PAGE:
The R/C model is an advanced industrial product.While I can better understand what goes into an R/C model when I build it myself, I can also appreciate how many components are used. There are many materials used within the components to bring the final product together. While these can be generally categorized into either metal or resin parts, they can be broken down even further. For example, metal parts can be categorized into iron / aluminum alloy / stainless steel / titanium while resin parts can be categorized into carbon / FRP / polycarbonate / ABS/ and nylon, among others. Some people still perceive R/C models as toys yet R/C models incorporate high grade industrial materials used in the automotive industry such as carbon materials, aluminum alloys and titanium. Our desire is to have R/C models appreciated as industrial level products in the same way cars are and not as ‘toys’. Furthermore, there are many grades for aluminum alloys such as ‘2017’, ‘5052’, ‘6061’, ‘6063’ and ‘7075’ which have different mechanical properties and features. R/C model developers carefully examine the advantages and characteristics of various materials and grades as mentioned above and select the appropriate material for their role inside the model. This creates the optimal combination of high performance and high quality for the best user experience.
How fast in km/h is an R/C model? You’ve probably been asked this question if you have an R/C model. Most often the answer given is “not really sure, but about …”. The maximum speed varies greatly depending on the category of model so this can be a difficult question to answer. To make it easier, here is the maximum speed of some Kyosho R/C models.Starting from the left, RC Surfer 3: 16km/h, MINI-Z: 17km/h, Drone Racer: 34km/h, Jet Stream 888VE: 60km/h, Inferno MP9 TKI4: 70km/h and V-ONE R4 Evo.: 100km/h. Based on these speeds do you think R/C models are fast or slow? I think the answer is relative. For example, the V ONE R4 Evo. runs at 100km/h; close to the cheetah which fastest land animal, so the V ONE R4 Evo. is fast. On the other hand, the MINI-Z runs at about 17km/h, which is half the speed of an athlete. People who drive the MINI-Z understand that even 17km/h feels like an amazing speed. The sense of speed is so great that your eyes can hardly keep up and surpasses real car racing, even if you are driving!Speed measured in km/h is only part of the sense of speed, and this is the attraction of R/C models. For the record, 325.12km/h is the fastest R/C car as confirmed in the Guinness Book of World Records and was set by American Nick Case on 25th October 2014. That is even faster than touring cars racing in the Japanese Super GT! Even though it was a fully custom-built R/C car, when you look at this record you can understand that the speed limit for R/C cars is unknown.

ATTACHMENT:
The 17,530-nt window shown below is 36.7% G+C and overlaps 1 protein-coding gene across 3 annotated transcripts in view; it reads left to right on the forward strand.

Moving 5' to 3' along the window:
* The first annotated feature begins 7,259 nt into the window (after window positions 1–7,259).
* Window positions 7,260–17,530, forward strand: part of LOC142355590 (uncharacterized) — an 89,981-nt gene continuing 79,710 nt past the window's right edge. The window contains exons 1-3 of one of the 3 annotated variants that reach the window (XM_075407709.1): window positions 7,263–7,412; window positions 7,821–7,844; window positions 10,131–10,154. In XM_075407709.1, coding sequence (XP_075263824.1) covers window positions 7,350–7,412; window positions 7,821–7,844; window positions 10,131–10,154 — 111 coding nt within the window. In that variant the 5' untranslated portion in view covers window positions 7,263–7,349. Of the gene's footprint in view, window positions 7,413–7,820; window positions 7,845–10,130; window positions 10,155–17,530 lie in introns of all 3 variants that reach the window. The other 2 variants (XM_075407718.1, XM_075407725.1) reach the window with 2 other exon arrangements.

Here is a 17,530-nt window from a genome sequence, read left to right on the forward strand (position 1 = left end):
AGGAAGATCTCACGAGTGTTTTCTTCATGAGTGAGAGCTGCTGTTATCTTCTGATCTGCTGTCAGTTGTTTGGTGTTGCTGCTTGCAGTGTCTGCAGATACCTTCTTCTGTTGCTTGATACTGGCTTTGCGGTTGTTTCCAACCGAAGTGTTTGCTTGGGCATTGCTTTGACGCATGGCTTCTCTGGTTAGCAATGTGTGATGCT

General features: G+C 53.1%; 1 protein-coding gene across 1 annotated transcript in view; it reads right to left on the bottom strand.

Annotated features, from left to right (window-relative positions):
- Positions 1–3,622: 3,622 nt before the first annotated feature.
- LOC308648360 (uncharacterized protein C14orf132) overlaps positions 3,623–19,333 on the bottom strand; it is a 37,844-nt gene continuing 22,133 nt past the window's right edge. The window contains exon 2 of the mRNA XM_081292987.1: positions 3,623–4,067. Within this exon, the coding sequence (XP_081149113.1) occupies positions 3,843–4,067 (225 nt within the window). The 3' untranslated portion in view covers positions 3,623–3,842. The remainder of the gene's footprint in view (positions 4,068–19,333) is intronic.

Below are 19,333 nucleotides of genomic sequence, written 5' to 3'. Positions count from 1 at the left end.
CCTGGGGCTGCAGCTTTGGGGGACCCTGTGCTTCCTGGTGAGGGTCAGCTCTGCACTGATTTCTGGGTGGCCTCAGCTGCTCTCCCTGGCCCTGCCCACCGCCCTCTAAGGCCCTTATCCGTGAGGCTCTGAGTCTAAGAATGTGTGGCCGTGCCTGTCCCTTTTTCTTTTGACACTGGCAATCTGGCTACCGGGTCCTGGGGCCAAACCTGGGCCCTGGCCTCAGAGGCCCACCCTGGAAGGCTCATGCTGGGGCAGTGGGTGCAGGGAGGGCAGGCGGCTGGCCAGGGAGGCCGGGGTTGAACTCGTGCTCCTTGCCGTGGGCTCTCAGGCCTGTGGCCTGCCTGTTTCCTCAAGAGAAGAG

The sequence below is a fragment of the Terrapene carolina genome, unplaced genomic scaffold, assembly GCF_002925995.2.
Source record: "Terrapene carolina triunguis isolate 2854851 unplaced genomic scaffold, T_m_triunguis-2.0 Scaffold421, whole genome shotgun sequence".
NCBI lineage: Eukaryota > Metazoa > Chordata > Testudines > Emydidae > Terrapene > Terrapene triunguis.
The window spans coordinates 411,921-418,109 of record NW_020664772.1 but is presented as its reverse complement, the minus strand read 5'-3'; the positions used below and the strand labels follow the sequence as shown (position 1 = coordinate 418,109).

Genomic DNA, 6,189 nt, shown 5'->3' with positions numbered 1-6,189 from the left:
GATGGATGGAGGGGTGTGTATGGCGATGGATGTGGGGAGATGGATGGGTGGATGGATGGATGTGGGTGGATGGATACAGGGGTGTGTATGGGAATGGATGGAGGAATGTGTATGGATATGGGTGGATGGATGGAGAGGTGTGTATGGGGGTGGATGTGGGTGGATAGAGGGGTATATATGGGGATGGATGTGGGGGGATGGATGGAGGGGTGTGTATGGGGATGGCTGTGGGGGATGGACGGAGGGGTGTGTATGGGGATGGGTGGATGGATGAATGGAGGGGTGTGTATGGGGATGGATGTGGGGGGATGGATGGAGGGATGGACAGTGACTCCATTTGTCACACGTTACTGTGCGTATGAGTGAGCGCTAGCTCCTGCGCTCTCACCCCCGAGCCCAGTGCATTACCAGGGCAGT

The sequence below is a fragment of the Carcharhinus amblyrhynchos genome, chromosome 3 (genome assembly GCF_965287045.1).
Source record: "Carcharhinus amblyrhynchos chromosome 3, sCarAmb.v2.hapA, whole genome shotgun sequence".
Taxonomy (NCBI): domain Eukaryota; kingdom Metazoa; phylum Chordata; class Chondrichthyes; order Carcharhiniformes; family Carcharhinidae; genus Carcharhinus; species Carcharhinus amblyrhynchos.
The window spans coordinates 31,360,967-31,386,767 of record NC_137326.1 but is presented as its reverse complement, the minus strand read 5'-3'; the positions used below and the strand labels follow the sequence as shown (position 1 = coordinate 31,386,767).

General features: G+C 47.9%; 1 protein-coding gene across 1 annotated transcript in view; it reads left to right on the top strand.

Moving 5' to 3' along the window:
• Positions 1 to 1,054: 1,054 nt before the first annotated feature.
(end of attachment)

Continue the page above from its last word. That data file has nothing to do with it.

Its always fun hanging out with team membersThe Kyosho cup started in 1993 and is based on the concept of "a race event for ordinary people" (now also open to student teams).This is one of only a few team competitions in Japan, so many people from around the country participate each year. One team that stands out with its distinctive light green team uniform is Makino R&D, which has a car with matching green body color and black trim.
Awarded Japan’s Car Of The Year 2015-2016 and the World Car of the Year in 2016, Japan’s standout automobile design is represented by the Mazda roadster.The Mazda Roaster MINI-Z body realizes two key benefits in a model product, stunning aesthetics and superb R/C driving performance. For purely aesthetic styling, the R/C model would use the S 86mm wheelbase, however this would impact the steering control as the rear suspension cannot produce enough stroke. For this reason amongst others, the wheelbase was changed to the M 90mm wheelbase and the body was modified and formed accordingly. In cases such as this, it is not uncommon for R/C bodies to be modified. The modifications to the Mazda Roaster have resulted in a body that is even more realistic.